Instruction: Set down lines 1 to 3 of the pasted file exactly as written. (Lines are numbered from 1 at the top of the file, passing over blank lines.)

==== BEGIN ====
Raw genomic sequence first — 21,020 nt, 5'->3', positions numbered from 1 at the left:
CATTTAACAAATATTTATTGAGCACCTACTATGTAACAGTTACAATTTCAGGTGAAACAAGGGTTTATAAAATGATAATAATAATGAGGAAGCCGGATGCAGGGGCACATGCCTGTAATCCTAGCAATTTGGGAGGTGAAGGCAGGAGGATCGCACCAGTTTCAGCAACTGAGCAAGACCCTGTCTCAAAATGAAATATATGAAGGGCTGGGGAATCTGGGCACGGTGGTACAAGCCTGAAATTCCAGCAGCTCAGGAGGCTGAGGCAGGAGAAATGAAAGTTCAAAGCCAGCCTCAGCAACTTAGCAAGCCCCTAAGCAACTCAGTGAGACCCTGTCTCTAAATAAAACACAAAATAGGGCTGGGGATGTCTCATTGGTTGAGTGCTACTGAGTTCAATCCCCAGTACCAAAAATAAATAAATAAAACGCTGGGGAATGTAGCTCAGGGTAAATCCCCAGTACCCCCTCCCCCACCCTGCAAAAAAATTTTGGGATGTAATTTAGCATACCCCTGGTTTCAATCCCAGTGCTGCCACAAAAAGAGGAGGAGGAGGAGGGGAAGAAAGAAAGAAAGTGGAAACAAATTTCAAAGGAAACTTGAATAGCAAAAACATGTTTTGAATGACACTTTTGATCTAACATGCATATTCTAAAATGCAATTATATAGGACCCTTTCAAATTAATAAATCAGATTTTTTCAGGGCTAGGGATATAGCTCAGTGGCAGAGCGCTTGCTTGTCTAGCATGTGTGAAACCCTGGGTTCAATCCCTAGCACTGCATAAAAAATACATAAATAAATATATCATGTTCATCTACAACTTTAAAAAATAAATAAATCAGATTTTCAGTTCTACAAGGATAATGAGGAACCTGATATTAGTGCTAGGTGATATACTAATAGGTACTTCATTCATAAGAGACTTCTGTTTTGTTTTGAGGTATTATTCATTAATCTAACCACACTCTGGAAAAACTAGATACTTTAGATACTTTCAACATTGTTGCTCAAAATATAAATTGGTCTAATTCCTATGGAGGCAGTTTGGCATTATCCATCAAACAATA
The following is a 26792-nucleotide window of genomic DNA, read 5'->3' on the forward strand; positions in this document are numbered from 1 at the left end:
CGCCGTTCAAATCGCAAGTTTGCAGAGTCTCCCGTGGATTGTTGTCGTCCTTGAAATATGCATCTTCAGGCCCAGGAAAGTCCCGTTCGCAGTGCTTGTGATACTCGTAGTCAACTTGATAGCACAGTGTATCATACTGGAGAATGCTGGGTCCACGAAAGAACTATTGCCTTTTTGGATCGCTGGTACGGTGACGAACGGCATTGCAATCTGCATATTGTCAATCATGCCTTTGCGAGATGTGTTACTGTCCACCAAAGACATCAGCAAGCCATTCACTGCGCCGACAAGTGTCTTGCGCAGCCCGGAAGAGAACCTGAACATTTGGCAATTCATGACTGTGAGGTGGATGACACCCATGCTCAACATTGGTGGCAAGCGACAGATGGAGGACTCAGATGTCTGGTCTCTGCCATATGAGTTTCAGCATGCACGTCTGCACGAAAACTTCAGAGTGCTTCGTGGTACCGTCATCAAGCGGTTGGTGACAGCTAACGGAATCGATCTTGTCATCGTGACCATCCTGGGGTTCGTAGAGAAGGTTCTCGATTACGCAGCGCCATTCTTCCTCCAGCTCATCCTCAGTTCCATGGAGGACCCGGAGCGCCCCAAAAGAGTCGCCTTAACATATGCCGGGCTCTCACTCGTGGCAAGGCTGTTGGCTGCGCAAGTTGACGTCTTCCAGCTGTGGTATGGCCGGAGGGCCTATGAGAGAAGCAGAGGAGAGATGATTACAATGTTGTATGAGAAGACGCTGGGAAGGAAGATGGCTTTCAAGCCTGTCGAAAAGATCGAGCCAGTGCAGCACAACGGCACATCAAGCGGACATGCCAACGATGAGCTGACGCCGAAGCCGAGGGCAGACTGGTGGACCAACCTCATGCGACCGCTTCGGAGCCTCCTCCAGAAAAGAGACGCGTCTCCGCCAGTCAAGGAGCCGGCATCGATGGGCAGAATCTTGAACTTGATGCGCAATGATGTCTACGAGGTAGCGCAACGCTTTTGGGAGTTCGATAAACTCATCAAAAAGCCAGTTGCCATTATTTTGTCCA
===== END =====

Raw genomic sequence first — 21,020 nt, 5'->3', positions numbered from 1 at the left:
CATTTAACAAATATTTATTGAGCACCTACTATGTAACAGTTACAATTTCAGGTGAAACAAGGGTTTATAAAATGATAATAATAATGAGGAAGCCGGATGCAGGGGCACATGCCTGTAATCCTAGCAATTTGGGAGGTGAAGGCAGGAGGATCGCACCAGTTTCAGCAACTGAGCAAGACCCTGTCTCAAAATGAAATATATGAAGGGCTGGGGAATCTGGGCACGGTGGTACAAGCCTGAAATTCCAGCAGCTCAGGAGGCTGAGGCAGGAGAAATGAAAGTTCAAAGCCAGCCTCAGCAACTTAGCAAGCCCCTAAGCAACTCAGTGAGACCCTGTCTCTAAATAAAACACAAAATAGGGCTGGGGATGTCTCATTGGTTGAGTGCTACTGAGTTCAATCCCCAGTACCAAAAATAAATAAATAAAACGCTGGGGAATGTAGCTCAGGGTAAATCCCCAGTACCCCCTCCCCCACCCTGCAAAAAAATTTTGGGATGTAATTTAGCATACCCCTGGTTTCAATCCCAGTGCTGCCACAAAAAGAGGAGGAGGAGGAGGGGAAGAAAGAAAGAAAGTGGAAACAAATTTCAAAGGAAACTTGAATAGCAAAAACATGTTTTGAATGACACTTTTGATCTAACATGCATATTCTAAAATGCAATTATATAGGACCCTTTCAAATTAATAAATCAGATTTTTTCAGGGCTAGGGATATAGCTCAGTGGCAGAGCGCTTGCTTGTCTAGCATGTGTGAAACCCTGGGTTCAATCCCTAGCACTGCATAAAAAATACATAAATAAATATATCATGTTCATCTACAACTTTAAAAAATAAATAAATCAGATTTTCAGTTCTACAAGGATAATGAGGAACCTGATATTAGTGCTAGGTGATATACTAATAGGTACTTCATTCATAAGAGACTTCTGTTTTGTTTTGAGGTATTATTCATTAATCTAACCACACTCTGGAAAAACTAGATACTTTAGATACTTTCAACATTGTTGCTCAAAATATAAATTGGTCTAATTCCTATGGAGGCAGTTTGGCATTATCCATCAAACAATA
The following is a 26792-nucleotide window of genomic DNA, read 5'->3' on the forward strand; positions in this document are numbered from 1 at the left end: